Bill 96 is deeply divisive and will have significant long-lasting effects on our community.
While protection of the French language is obviously worthwhile, this Bill goes about it in ways that contravene the Charter of Rights and Freedoms, that limit services to English-speaking Quebecers, and that will have severe effects on the community’s institutions. I was heartened to see that so many signed a petition to that effect. However, many of the effects of Bill 96 remain little-known. Here are some of its consequences:
Bill 96 creates two classes of Quebecers: “Historic Quebec Anglos” (a ridiculous
concept) who could receive government services in English. And everyone else.
Bill 96 limits services in English for newcomers to six months. Afterwards, all services will be exclusively in French, including healthcare. Last week, 500 medical professionals denounced this aspect of Bill 96.
Bill 96 freezes English-language Cegep enrolment henceforth and in perpetuity. As our region grows, this will prevent francophones from studying in English and even send some Anglophone students to Ontario colleges. It may also lead to colleges closing regional campuses, like Heritage College’s Campbell’s Bay campus. It also affects First Nations students by preventing many from attending the institution of their choice.
Bill 96 gives power to the Minister Responsible for the French Language to veto whether a judge needs to be bilingual. This is a responsibility of the courts, not politicians. It might negatively impact the right of everyone to a trial in their preferred language
On employers and employees:
Bill 96 grants exceptional powers of search and seizure of work computers by inspectors of the Office Québécois de la Langue Française — and without a judges’ mandate.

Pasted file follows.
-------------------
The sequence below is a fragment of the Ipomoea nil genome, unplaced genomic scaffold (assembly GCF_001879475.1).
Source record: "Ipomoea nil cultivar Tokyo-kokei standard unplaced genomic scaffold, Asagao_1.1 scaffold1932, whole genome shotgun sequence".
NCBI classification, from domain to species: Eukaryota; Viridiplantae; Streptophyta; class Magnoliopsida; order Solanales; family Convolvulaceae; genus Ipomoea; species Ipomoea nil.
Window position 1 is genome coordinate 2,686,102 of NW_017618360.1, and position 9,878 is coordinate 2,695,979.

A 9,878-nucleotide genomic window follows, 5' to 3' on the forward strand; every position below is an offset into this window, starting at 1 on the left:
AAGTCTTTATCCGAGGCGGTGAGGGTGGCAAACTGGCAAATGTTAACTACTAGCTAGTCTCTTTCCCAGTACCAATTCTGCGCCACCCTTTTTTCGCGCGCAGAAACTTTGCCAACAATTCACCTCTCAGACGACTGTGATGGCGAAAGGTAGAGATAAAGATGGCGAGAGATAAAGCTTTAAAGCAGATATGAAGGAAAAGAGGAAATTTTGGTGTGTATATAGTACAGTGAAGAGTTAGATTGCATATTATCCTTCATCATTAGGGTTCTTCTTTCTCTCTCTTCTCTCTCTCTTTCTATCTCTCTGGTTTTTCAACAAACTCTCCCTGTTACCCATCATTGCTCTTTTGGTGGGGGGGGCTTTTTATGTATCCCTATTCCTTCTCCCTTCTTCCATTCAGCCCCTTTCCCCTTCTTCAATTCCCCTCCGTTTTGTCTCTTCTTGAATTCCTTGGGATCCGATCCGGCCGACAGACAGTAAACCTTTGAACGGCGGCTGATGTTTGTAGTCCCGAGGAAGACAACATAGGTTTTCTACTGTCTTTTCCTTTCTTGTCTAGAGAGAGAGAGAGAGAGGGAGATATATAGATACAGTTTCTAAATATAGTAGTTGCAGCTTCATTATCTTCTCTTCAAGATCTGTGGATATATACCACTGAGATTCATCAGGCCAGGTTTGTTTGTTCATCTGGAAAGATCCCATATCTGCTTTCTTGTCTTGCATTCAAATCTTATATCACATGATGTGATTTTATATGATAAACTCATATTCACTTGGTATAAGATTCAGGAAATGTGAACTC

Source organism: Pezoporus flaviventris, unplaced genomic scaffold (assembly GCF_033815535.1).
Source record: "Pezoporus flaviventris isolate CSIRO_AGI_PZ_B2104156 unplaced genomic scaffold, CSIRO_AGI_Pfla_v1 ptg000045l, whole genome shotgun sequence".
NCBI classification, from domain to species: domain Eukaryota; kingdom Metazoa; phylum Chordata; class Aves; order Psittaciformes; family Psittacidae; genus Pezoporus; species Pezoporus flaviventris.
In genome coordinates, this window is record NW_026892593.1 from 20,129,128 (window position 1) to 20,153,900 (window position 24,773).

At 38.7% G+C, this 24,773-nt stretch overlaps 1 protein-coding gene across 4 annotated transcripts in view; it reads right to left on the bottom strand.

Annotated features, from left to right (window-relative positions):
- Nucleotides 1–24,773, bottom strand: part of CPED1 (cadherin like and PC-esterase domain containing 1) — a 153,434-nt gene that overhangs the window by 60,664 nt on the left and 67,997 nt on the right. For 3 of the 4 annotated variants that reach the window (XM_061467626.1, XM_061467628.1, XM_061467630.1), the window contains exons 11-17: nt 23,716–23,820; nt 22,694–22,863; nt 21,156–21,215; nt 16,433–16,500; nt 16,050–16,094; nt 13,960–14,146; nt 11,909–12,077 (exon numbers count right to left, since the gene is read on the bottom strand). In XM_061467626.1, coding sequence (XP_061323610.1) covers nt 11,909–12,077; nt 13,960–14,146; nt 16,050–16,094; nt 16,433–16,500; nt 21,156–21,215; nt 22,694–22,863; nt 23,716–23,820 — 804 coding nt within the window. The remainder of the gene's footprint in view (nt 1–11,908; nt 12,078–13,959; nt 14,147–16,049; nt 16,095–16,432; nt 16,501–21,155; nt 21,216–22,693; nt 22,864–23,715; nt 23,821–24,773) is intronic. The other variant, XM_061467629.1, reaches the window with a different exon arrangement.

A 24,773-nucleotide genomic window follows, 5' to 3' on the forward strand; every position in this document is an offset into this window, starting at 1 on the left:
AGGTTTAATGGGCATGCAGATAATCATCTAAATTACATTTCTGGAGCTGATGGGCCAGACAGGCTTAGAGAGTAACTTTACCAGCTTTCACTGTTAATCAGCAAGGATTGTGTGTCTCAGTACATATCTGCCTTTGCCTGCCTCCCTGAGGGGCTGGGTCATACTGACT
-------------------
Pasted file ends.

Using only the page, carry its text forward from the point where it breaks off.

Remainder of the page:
Bill 96 forces all employers to justify why they post positions requiring English. This will make it more difficult to attract new employees, but also limit government services, such as healthcare, from posting bilingual positions. Services in English will become more difficult to obtain.
Bill 96 requires all professionals (lawyers, veterinarians, accountants — almost everyone with a professional order) to pass French language skills exams. This is sure to drive professionals across the border. These are only some impacts of the CAQ’s Bill 96.
I will be proudly voting against Bill 96. The Liberal Party will be the only party to do so. The Bill is not in line with the Pontiac’s wishes, as indicated by the fact that so many of you signed the petition denouncing the Bill. It is also not reflective of today’s Quebec society, nor of our Pontiac community that lives by the principle of “vivre-ensemble”. The Bill will impose roadblocks on small businesses. It misses protecting the French language and simply pits majority against minority. I am not interested in that type of politics, nor in that type of government.
MNA for Pontiac